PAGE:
If you took a job that paid $45,000 and you received annual raises of 3%, after 5 years, your salary will be $50,647—barely what you were making when you left your previous position. You would have also missed out on $26,544 in pay during those five years ($265,453 from the starting salary at $50,000 plus 3% raises minus $238,909 – five years of salary starting at $45,000 with a 3% annual increase).
You may also make unwise financial decisions out of desperation. For example, you might cash out your 401(k) fund to free up some cash to cover your living expenses. However, with limited exceptions, if you withdraw money from your 401(k) retirement account before the age of 59-1/2, you will pay a 10% early withdrawal penalty, plus income tax, on the distribution.
For someone in the 24% tax bracket, an early withdrawal of $5,000 will cost $1,700 in taxes and penalties. In addition, you’ll lose out on the future growth of that $5,000. Invested for 20 years at 5%, that $5,000 would have grown to more than $13,000.
The best thing you can do if you find yourself unemployed is to get back to work quickly.
So, how can you prepare for unemployment?
First—and most important—keep your résumé up-to-date and ready to go.
Not only is it easier to pay for résumé services when you’re employed, but you won’t lose valuable time getting started with your job search. It can take a few days to a few weeks to create an interview-winning résumé and portfolio of career documents. The sooner you are able to start your job search, the closer you’ll be to going back to work. Also, the longer you are unemployed, the harder it is to find a new job.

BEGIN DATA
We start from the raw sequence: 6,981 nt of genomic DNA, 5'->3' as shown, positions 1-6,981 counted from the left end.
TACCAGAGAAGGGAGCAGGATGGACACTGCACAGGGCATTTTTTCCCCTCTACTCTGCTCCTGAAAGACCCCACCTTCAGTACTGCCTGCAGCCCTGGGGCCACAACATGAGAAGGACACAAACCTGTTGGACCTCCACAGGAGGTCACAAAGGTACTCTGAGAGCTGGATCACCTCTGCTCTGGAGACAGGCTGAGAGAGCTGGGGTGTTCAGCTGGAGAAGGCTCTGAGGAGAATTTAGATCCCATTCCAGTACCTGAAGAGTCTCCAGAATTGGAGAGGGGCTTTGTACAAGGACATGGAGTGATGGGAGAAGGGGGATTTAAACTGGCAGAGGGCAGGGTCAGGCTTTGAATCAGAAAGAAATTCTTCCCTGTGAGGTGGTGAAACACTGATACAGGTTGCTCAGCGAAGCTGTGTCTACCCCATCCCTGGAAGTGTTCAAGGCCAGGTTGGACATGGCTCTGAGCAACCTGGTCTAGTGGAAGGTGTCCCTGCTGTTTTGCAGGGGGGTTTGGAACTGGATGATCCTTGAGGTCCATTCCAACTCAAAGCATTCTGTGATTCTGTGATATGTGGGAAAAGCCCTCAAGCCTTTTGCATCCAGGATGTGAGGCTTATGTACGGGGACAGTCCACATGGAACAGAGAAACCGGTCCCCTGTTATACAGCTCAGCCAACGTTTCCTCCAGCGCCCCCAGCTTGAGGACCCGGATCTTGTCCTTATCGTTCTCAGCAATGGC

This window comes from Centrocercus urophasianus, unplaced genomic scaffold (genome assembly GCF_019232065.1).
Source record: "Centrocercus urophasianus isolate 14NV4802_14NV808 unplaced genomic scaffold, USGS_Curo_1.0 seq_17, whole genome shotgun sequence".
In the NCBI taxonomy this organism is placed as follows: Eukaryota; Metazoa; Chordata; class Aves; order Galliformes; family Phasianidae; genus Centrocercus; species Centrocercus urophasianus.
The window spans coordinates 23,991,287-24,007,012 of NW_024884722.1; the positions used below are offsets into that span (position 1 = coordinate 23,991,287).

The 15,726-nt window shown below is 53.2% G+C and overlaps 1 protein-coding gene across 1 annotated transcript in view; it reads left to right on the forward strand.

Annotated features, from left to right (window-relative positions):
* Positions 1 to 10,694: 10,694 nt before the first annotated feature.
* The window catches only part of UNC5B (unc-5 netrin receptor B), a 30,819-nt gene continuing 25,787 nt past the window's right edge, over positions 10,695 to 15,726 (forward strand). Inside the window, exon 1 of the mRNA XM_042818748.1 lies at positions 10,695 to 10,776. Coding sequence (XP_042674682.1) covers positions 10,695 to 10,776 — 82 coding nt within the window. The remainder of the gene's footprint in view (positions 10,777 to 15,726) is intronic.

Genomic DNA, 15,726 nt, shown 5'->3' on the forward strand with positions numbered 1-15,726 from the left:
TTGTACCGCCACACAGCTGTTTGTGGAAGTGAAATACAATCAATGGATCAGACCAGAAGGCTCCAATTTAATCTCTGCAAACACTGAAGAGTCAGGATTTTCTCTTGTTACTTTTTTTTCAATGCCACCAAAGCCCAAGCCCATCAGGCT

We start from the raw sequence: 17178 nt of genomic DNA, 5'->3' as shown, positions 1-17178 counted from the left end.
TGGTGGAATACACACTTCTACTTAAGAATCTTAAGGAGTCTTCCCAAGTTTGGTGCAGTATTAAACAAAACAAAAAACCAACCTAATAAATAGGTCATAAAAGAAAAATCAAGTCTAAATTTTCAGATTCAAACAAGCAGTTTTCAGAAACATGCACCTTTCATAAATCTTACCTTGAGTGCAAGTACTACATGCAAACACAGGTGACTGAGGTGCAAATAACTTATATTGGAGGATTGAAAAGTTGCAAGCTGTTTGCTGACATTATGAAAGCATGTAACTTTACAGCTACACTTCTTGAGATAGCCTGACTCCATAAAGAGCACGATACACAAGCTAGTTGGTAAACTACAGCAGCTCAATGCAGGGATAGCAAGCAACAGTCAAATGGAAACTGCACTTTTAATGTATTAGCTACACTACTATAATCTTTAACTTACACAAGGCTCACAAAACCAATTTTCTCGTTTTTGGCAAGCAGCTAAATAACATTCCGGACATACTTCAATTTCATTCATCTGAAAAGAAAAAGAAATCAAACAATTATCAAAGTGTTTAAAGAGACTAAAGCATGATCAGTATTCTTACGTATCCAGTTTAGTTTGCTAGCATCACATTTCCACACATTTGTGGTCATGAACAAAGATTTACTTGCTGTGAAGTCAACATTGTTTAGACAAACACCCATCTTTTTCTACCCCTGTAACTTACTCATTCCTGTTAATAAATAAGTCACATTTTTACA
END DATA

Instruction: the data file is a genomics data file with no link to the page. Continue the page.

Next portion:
Second, have an emergency fund.
One of the biggest struggles with unemployment is losing your income. Unemployment benefits (if you’re eligible to receive them) can take weeks to get approved. In the meantime, having an emergency fund—even a small fund of 2-4 weeks of expenses—is better than nothing. Most experts recommend having 3-5 months of savings.
Third, the best offense is a good defense.
If you think you’re in danger of losing your job, batten down the hatches. Make a list of your current expenses (review your checkbook register, credit card statements, or online banking profile) and see what you can cut out. Determine which of your current monthly expenses must be maintained (mortgage and car payments, utilities, groceries) and which ones you can do without for now. Eliminate any unnecessary expenses.
Finally, it can be easier to find a job when you have a job, so don’t wait until you lose your job to start looking.
And take the advice of author, Harvey Mackay,: “Dig Your Well Before You’re Thirsty”. Cultivate your network while you’re still working. Build your connections on LinkedIn. Keep in touch with former co-workers and supervisors.
After all, the cost of unemployment is high. Much higher than you may have thought.
The long-term solution?
If you want to reduce the amount of time that you are unemployed or might be unemployed in the future, weigh the high costs of unemployment. The cost of a simple investment in your career, starting with a résumé package, pales in comparison to the costs of unemployment the longer you remain unemployed.
And think of how much you will gain with professional career support-- greater clarity and confidence, valuable resources, and of course, a stellar résumé package that will help position you for a great job offer! That is essentially priceless!
If you are not still convinced about the opportunity costs, then view the chart attached:
This chart will help you determine how much it costs in lost wages each week that you remain unemployed.
If you want to reduce the high costs of unemployment and get "unstuck" from your career struggles, and you are ready to tackle your next career move, call Creative Horizons Communications at 905.730.2374. We provide strategic solutions to enhance your career success!